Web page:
On Horror by Joseph VanBuren

Whether referring to the human experience or the genre of various art forms, most definitions of “horror” contain some combination of the following words: fright, terror, shock, disgust, aversion, and abhorrence. All of these words are related to expressing different degrees of the universal feeling we know as fear, an essential emotion with the unfortunate reputation of being a negative feeling. Evolutionarily speaking, fear is largely why we are here today. Our ancestors survived to pass on their genes because their developed human brains found ways for them to deal with their fears, the same ancient phobias that still haunt us today: fear of the dark, of death, of predators and strangers, of uncertainty, of disorder, etc.

In modern American society, we specifically use the word “horror” to describe the most depraved acts committed by human beings. The media dramatically reports about the “horrors of war” or that “house of horrors” where the local serial killer’s victims were finally found. The word is used to refer to the things that we know exist but wish to avoid, often because they showcase the dark side of humanity that we know, deep down, we are capable of ourselves. In so-called modern civilization, we are not so different from our ancient ancestors. We survive by assessing and often avoiding our fears, the greatest of which is sometimes ourselves.

As a genre, therefore, horror can be attributed to the artists and works that showcase these twisted and terrifying truths of the human condition. Over the past two centuries, such dark art has emerged in literature, film, music, video games, and just about any other medium of entertainment one can imagine (Evil Dead: The Musical? Yeah, it was awesome!). For generations, horror has been generating ever-increasing levels of fear, shock, and disgust, causing some to avoid the genre altogether. Once again, people choose to circumvent their fears. True to definition, people often display their aversion and even abhorrence to the horror genre.

For some of us, however, this is not the case at all. Horror fans find the opposite to be true. Rather than aversion, we feel attraction. We are drawn to the dark, demented, and disgusting arts. The reasons why one may be attracted to this genre can be, like a horror plot, shrouded in mystery. Whether one is a fan or an artist, a love of horror is not necessarily a reflection of character. It is as unfair to judge someone based on their taste for dark arts as it is to judge another for their liking of comedy or jazz music or chili dogs. Inevitable exceptions to the rule aside, horror fans know the difference between the genre and real-life horror, and they only enjoy the former.

Some may choose to avoid the genre, but the truth is that horror is around us every day. As previously discussed, fear has been a part of life since the time of our ancestors. In the internet age of (mis)information, however, we are assaulted daily by the panic of possible danger on top of all the things that actually cause healthy fear for us. Barry Glassner first wrote about our “culture of fear” in 2000, a phrase that perfectly describes our society now more than ever. We are bombarded every day by threats from everywhere, from terrorists overseas to murderers right next door. The media uses scare tactics to get your attention and increase their ratings, while their sponsors use your fear and anxiety to influence you to purchase products and convince you to consider medication. Politicians use them to get your support. Societal norms thrive on our fears of rejection. They are all looking at you, and they are all going to laugh at you. They are always watching you; they want your money, your guns, and your firstborn. Everything needs credit and insurance, and then the hackers are just going to steal your identity anyway. Murder, death, kill! News at 11.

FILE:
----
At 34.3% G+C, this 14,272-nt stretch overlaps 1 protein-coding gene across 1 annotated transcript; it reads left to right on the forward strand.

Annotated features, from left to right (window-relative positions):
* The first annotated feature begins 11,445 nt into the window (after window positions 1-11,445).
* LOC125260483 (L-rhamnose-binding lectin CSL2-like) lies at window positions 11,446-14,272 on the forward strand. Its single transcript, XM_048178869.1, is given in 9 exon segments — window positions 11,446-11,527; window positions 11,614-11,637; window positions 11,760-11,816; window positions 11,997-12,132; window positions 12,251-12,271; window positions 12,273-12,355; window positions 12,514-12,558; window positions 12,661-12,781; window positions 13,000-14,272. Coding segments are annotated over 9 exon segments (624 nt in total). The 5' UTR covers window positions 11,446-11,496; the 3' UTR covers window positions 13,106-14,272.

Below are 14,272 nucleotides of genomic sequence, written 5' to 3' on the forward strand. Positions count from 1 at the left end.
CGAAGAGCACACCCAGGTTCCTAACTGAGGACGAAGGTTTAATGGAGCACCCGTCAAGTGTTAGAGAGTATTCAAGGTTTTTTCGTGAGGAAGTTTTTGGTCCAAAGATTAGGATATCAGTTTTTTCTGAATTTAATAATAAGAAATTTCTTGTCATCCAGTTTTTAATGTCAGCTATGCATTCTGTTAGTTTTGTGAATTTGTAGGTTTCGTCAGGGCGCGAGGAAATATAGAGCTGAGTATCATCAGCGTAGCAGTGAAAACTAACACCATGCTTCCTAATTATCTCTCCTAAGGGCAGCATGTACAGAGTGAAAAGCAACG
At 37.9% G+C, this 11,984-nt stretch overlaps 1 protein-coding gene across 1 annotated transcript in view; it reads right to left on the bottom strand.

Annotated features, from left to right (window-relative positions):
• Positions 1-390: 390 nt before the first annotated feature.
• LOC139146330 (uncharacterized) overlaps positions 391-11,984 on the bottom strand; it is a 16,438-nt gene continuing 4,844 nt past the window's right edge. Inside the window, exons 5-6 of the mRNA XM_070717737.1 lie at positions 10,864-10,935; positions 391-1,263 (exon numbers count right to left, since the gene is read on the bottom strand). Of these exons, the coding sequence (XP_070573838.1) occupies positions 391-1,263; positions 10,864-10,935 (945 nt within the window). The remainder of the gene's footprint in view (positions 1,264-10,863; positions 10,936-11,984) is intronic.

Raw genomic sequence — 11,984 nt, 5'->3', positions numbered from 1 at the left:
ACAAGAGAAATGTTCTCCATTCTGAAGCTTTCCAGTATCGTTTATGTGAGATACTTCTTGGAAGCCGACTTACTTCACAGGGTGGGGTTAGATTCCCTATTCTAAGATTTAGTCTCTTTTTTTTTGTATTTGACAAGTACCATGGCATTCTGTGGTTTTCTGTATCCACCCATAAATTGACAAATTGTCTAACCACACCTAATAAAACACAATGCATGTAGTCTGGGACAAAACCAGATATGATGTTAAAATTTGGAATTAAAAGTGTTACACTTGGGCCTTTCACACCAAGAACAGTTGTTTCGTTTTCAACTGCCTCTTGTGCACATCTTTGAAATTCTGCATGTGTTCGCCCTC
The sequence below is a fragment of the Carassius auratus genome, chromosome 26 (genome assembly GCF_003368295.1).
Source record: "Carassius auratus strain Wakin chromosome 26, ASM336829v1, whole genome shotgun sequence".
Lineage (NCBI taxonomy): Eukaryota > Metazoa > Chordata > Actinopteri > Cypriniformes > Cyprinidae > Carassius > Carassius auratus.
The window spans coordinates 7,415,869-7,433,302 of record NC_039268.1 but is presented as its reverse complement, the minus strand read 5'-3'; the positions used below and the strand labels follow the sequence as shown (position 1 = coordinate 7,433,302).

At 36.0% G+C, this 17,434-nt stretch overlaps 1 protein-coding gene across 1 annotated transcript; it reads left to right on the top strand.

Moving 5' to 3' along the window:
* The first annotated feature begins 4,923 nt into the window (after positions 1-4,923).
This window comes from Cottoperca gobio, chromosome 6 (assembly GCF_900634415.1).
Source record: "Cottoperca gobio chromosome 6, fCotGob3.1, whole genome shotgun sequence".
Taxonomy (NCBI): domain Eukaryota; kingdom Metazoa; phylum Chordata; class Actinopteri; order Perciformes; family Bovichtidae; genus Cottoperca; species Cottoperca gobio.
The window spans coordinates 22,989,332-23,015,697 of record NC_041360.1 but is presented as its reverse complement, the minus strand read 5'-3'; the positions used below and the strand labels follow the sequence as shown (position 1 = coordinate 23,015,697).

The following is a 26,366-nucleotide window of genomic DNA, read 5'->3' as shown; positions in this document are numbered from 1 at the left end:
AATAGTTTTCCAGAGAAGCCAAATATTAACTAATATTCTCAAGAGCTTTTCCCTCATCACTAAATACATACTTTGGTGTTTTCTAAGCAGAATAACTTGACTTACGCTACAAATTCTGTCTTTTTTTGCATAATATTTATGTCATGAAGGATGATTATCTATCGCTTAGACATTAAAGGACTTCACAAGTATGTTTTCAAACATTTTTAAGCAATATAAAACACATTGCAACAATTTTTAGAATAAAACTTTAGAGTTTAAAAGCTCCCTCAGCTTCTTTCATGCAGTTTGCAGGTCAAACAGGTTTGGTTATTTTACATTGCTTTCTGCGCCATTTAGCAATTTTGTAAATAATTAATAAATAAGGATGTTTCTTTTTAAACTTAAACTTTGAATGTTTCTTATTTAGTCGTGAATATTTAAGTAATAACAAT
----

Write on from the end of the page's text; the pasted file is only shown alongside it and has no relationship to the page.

The heavy hyperbole that saturates our culture is embarrassingly obvious when one pays attention. Yet fear remains one of the most powerful ways to motivate people to behave or feel a certain way, especially when it taps into those ancient phobias we inherited from our ancestors. Creators of the dark arts are aware of the power of fear and the unknown, and they use it to peer into that primal part of our collective psyche. The imagination of the horror artist uses flights of the fantastic to create fictional stories out of real-life threats, creating a means of escape through entertainment as well as a form of therapy. Through a well-written horror story, fans can connect with characters in perilous situations to learn how to face their own fears and perhaps conquer them. Sometimes we even sympathize with the monsters; we see how they became what they are and realize that we must be careful not to become monsters ourselves. By embracing the fears and evils that haunt us, we learn more about ourselves and the world we live in. By looking monsters in the eyes, we see deeper into the true meaning of being human.